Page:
Black women comprise one of the fastest-growing groups of business owners in the United States. In Doing Business with Beauty, sociologist Adia Harvey Wingfield examines this often-overlooked group and one of the most popular businesses run by these entrepreneurs: hair salons. Using in-depth interviews with hair salon owners, Doing Business with Beauty explores several facets of the business of owning a hair salon, including the process of becoming an owner, the dynamics of the owner-employee relationship, and the factors that steer black women to work in the hair industry. Through Harvey Wingfield's research we can understand the black female business owner's struggle for autonomy and her success in entrepreneurship.

Changing Times for Black Professionals

Changing Times for Black Professionals

This book is a study of the challenges, issues, and obstacles facing black professional workers in the United States. Though they have always been a part of the U.S. labor force, black professionals have often been overlooked in media, research, and public opinion. Ironically, however, their experiences offer a particularly effective way to understand how race shapes social life, opportunities, and upward mobility. As the 21st century continues to usher in increasing demographic, social, and economic change to the United States, it is critical to consider the impact this will have on an important sector of the labor force. In this book, I examine the reasons why sociological study of black professional workers is important and valuable, review the literature that examines their experiences in the workplace, and consider the issues and challenges they are likely to face in a rapidly shifting social world.

No More Invisible Man: Race and Gender in Men's Work

No More Invisible Man: Race and Gender in Men's Work

The 'invisible men' of sociologist Adia Harvey Wingfield's urgent and timely No More Invisible Man are African American professionals who fall between extremely high status, high profile black men and the urban underclass. Her compelling interview study considers middle class, professional black men and the challenges, obstacles, and opportunities they encounter in white male-dominated occupations. No More Invisible Man chronicles these men's experiences as a tokenized minority in the workplace to show how issues of power and inequality exist - especially as it relates to promotion, mobility, and developing occupational networks. Wingfield's intersectional analysis deftly charts the ways that gender, race, and class collectively shape black professional men's work experiences.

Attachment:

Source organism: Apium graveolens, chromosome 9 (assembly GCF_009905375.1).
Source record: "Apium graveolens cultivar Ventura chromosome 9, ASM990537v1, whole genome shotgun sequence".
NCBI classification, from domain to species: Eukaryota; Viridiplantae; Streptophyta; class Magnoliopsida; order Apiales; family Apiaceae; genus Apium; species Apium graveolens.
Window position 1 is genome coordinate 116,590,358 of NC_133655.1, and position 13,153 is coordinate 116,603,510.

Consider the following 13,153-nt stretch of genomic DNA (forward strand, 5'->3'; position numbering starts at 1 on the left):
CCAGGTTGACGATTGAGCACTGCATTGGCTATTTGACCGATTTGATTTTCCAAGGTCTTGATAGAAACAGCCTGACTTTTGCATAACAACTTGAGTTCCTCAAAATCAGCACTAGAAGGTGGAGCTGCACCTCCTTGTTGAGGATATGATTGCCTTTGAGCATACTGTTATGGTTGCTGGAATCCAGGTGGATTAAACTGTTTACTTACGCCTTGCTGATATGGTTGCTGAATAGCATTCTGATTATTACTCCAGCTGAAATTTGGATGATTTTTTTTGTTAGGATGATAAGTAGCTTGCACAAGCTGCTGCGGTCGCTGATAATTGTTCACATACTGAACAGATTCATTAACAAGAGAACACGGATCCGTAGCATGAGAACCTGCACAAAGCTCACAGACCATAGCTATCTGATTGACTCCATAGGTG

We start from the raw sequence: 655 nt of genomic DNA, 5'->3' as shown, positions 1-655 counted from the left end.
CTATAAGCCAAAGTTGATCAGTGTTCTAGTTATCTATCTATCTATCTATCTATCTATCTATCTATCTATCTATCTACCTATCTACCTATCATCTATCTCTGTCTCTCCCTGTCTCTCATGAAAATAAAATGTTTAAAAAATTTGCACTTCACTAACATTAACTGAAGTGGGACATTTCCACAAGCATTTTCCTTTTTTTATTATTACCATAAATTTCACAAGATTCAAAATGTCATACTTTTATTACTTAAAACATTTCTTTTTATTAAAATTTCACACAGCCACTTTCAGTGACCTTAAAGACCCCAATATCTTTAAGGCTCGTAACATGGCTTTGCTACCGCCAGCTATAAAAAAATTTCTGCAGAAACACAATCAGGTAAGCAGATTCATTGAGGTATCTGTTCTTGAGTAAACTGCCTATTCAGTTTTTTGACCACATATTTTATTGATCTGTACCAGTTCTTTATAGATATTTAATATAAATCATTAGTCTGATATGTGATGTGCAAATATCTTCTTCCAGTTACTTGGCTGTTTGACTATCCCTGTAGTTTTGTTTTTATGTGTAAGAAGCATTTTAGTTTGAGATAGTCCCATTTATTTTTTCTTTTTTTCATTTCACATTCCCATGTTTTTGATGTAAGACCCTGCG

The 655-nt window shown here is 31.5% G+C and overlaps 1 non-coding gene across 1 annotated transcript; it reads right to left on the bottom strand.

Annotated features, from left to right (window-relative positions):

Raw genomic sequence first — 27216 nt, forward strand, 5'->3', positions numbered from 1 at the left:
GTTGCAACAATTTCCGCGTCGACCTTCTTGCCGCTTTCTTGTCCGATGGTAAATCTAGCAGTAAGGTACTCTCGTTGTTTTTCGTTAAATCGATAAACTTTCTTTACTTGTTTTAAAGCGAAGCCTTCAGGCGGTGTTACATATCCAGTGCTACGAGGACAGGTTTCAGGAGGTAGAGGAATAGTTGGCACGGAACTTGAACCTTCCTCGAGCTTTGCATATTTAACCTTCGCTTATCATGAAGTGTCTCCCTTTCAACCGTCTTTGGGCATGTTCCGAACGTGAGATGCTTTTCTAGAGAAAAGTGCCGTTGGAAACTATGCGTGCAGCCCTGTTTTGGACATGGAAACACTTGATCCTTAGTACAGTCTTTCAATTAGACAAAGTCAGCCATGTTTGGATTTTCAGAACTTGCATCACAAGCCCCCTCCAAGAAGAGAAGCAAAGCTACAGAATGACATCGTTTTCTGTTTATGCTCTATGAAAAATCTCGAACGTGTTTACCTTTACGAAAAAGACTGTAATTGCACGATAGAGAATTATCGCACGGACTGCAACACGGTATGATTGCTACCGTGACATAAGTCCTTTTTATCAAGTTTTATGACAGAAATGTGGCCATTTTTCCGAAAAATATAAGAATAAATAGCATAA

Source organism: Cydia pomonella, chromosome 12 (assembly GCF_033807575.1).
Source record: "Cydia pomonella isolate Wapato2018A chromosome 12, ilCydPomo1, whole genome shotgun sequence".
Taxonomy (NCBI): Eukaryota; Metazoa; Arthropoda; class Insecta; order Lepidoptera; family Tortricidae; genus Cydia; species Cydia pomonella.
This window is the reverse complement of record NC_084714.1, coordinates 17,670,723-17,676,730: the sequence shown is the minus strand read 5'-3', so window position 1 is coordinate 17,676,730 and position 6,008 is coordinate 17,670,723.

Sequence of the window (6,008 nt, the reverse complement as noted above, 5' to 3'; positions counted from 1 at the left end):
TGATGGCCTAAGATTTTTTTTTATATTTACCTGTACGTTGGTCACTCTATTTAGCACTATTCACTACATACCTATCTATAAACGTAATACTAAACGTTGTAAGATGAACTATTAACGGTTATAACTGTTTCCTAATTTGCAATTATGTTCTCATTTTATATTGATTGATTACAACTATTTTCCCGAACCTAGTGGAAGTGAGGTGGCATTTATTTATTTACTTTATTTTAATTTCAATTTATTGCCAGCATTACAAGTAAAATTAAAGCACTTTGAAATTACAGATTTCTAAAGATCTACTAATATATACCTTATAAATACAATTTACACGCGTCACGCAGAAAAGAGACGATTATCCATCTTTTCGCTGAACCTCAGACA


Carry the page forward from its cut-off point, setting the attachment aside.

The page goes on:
No More Invisible Man: Race and Gender in Men's Work

No More Invisible Man: Race and Gender in Men's Work

The "invisible men" of sociologist Adia Harvey Wingfield's urgent and timely "No More Invisible Man" are African American professionals who fall between extremely high status, high-profile black men and the urban underclass. Her compelling interview study considers middle-class, professional black men and the challenges, obstacles, and opportunities they encounter in white male-dominated occupations. "No More Invisible Man" chronicles these men's experiences as a tokenized minority in the workplace to show how issues of power and inequality exist--especially as they relate to promotion, mobility, and developing occupational networks. Wingfield's intersectional analysis deftly charts the ways that gender, race, and class collectively shape black professional men's work experiences. In its examination of men's interactions with women and other men, as well as men's performances of masculinity and their emotional demeanors in these jobs, "No More Invisible Man" extends our understanding of racial- and gender-based dynamics in professional work.